Like discontinuation of antidepressants, the discontinuation of lithium during attempts to conceive in a woman whose illness has been well controlled, is associated with a high risk of relapse. In earlier work, it was sometimes recommended that discontinuation of lithium be considered after a long period of wellness. We have learned over time that this can be a risky move. Even women with a remote history of bipolar disorder appear to be at high risk of relapse when a mood stabilizer is stopped. Exquisite response to medicine does not imply less severe illness. Women who have bipolar disorder who have sustained euthymia on lithium should consider maintaining the safest possible regimen before, during, and after pregnancy despite the known small teratogenic risk associated with fetal exposure to this agent.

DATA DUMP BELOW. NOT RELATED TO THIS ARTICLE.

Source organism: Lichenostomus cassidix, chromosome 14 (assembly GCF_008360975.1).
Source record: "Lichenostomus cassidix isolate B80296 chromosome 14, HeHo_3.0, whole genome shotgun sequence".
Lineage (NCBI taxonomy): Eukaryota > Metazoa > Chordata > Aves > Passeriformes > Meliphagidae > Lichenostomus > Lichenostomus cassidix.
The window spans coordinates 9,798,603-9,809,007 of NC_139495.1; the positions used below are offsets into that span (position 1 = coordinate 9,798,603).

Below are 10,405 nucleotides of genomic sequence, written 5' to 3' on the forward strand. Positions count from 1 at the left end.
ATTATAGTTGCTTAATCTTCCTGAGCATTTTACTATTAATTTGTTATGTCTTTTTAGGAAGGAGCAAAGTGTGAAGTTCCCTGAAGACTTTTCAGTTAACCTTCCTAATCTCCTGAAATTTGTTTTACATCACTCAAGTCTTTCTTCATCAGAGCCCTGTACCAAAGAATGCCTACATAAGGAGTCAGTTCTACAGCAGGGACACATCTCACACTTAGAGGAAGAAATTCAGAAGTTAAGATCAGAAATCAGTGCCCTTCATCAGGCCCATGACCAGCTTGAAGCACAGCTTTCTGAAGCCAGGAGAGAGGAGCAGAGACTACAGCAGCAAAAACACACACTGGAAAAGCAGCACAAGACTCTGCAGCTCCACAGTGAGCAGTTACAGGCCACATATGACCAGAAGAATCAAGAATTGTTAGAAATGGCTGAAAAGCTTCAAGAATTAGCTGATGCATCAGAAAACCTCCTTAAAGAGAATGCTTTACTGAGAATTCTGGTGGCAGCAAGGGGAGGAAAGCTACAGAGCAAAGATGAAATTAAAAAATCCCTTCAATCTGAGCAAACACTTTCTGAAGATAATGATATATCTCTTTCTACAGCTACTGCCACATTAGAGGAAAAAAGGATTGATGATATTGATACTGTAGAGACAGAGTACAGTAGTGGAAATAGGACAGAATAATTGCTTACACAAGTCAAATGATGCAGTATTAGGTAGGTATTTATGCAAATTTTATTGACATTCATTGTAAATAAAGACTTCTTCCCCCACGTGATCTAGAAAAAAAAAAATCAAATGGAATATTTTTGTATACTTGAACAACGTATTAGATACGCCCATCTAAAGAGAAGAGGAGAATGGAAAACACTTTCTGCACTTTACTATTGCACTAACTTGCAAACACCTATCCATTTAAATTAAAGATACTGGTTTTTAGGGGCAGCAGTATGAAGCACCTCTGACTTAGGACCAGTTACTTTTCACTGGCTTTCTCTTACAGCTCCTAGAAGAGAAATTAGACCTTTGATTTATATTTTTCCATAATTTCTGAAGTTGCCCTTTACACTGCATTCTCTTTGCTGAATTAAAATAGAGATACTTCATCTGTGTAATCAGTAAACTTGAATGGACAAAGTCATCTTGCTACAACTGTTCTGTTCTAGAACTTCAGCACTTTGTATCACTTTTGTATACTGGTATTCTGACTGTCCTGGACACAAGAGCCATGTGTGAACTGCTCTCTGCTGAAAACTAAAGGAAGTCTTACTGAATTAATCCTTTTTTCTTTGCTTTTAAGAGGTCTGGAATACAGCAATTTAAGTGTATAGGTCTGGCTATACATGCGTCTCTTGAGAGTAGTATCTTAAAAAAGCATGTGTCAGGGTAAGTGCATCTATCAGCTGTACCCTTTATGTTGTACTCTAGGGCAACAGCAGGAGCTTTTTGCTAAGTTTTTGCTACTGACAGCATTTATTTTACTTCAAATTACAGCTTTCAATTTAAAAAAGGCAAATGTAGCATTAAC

6. Try supplements or alternative therapies

Out of a desire to avoid any medication with incomplete reproductive safety data, some women and clinicians make the intuitive leap that “alternative treatments” can mitigate relapse in pregnancy, and they stop pharmacological treatments and switch to supplements or alternative therapies, including acupuncture, massage, or light therapy. Unfortunately, data supporting this clinical maneuver are sparse. Frequently, we see women with past histories of severe depression who have stopped antidepressants and who have started supplements as a substitute and who then relapse. Then, they try to restore euthymia with antidepressants and psychotherapy, and the road to restoration of well-being can be long.

Data on efficacy of alternative therapies continues to evolve and is an exciting and important area of research. However, where these treatments are best employed in the algorithm for treating depression in pregnancy, or at other times, has yet to be adequately defined.

7. Stop breastfeeding or defer antidepressant treatment